On Sunday, Lincoln picks it up. “The hounds are different this morning—the edge is gone from Saturday’s run and they are packing in nicely. I sent the Sedgefield Ninja Whipper-In [Elaine Berry] off to the far side of the first cover as she had been there before and always puts herself in the right place. More times than I can count I have looked at a spot and thought, ‘Now right there is where I need a whipper-in’ and sure enough she is already there. The hounds open once again and judges race in to get scores and find themselves in a bottleneck with hounds racing away.... The Ninja turns her head for a split second and when she looks back she sees that judge Allison Howard has had a quick view. That is all this gray fox allows as it hangs tight to the cover til it crosses a dirt road with hounds in full cry. I coerce three judges with me and we slip through the woods and get right with the hounds and rack up some solid full cry points. The fox then leads up into the piney wiregrass uplands where the field and the rest of the judges join us and more scores are added. In this upland area the “Huntsman’s Choice” designee came to me easy. Dropping out of the upland to the greenery of the wetlands the hounds hit a loss. Searching for some way to assist I anxiously watch hounds for some indicator. Sure enough, Sedgefield Mailbox, my Huntsman’s Choice from three years ago, ranges forward and says, ‘Hey bro, try this way!’ I rally the hounds and they seize the line again and surge forward in full cry.”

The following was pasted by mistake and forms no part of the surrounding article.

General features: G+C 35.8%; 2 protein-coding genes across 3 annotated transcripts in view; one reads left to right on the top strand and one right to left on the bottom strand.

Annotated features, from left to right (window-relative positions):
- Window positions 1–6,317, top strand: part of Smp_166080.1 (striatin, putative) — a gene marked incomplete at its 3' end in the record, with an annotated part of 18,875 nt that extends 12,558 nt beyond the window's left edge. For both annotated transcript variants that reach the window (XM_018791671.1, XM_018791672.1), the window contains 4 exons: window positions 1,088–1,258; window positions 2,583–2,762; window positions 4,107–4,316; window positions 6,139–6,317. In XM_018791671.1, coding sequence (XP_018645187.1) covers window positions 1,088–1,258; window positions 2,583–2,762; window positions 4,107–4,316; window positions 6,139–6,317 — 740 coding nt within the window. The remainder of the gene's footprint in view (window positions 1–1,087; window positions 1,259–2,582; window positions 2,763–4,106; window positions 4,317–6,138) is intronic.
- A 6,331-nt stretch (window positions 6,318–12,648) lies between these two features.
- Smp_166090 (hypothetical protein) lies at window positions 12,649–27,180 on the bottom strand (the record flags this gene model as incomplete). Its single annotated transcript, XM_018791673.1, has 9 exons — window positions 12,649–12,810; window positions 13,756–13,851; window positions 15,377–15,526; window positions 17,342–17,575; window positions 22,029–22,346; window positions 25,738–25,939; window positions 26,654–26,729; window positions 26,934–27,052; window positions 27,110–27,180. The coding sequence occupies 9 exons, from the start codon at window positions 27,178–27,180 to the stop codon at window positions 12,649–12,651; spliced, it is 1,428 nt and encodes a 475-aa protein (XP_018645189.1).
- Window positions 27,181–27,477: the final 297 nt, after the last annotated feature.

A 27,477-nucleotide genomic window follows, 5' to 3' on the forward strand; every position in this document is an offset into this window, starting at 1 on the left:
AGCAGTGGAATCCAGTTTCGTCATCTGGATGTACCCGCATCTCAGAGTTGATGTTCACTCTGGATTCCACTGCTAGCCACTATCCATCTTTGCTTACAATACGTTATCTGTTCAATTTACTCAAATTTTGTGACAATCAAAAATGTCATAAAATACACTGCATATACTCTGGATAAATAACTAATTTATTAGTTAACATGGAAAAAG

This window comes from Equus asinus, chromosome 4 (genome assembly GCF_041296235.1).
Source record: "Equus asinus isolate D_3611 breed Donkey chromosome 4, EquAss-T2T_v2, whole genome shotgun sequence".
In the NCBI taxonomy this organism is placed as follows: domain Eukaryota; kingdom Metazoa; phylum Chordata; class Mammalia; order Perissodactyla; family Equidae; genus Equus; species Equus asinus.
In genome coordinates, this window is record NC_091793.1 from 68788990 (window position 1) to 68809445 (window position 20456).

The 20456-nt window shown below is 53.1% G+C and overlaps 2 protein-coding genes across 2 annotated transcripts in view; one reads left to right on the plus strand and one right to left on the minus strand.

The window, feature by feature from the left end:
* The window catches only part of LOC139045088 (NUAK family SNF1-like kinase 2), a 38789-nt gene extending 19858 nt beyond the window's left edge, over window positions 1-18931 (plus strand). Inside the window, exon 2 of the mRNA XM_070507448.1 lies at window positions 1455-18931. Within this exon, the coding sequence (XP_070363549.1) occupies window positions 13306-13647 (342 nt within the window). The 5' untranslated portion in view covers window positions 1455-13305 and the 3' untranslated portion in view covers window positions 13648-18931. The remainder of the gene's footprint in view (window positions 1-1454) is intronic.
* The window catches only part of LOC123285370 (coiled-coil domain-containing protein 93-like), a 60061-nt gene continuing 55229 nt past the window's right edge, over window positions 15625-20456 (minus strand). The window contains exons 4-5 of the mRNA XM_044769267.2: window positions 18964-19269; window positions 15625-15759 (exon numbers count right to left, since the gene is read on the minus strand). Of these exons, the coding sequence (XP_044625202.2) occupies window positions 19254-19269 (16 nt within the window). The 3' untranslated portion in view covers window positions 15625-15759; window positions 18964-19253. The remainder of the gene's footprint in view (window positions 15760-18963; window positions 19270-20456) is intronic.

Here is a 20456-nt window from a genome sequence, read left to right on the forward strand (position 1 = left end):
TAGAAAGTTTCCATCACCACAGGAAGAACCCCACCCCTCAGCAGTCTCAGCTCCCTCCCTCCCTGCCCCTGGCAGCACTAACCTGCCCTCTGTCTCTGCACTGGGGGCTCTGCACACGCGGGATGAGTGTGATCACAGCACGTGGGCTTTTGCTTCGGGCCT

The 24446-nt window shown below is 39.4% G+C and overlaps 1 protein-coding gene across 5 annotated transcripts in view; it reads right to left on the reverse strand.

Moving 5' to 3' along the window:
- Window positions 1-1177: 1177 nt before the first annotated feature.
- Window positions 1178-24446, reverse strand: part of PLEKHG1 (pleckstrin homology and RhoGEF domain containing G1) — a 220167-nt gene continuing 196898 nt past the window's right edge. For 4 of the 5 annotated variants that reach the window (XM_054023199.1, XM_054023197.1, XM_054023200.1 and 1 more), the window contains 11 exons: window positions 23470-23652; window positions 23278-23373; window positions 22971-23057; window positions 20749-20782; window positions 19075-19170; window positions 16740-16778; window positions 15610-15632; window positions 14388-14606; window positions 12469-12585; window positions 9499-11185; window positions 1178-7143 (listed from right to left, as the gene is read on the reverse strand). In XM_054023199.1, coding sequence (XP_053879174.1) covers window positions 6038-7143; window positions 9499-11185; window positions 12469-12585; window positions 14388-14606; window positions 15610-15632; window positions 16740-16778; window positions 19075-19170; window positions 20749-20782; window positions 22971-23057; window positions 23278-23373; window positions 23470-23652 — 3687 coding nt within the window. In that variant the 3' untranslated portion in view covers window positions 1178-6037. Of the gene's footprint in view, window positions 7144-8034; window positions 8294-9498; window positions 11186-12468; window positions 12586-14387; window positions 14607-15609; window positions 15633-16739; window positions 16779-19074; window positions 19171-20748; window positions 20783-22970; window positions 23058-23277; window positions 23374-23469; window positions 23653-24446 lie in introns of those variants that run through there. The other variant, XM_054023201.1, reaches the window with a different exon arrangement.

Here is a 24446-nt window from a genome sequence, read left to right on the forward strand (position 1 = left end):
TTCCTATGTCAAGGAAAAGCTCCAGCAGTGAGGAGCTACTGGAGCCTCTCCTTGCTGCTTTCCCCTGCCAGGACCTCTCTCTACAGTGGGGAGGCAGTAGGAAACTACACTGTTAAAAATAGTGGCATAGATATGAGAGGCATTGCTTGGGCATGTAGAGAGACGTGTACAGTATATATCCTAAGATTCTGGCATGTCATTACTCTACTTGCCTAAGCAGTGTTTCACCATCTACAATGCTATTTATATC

After another big breakfast, awards were presented with lots of ribbons to give out for superlative efforts. Best overall hound was again Sedgefield Mailbox, our dream hound which was bred by Red Mountain and drafted to us as a one-year-old. Fred said, “Mailbox is a once-in-a-lifetime hound. I am honored to have been able to hunt him for eight seasons.” He’s now travelled up and down the east coast to other hunts, making “little Mailboxes.” The big prize for Overall Best Pack, the “Sedgefield Cup” went to Lili Wykle’s Stonewall Hounds. As Master and huntsman for Stonewall, Lili has carefully bred, raised and trained all of these five beautiful American hounds. Per Lili, “The whole weekend was the best of times from the excellent hunting to the most outstanding group of people I’ve ever met or had the pleasure to be associated with. The extra activities and awards were fun, fun, fun.”
We’ll see you all again for the next Reunion in 2018.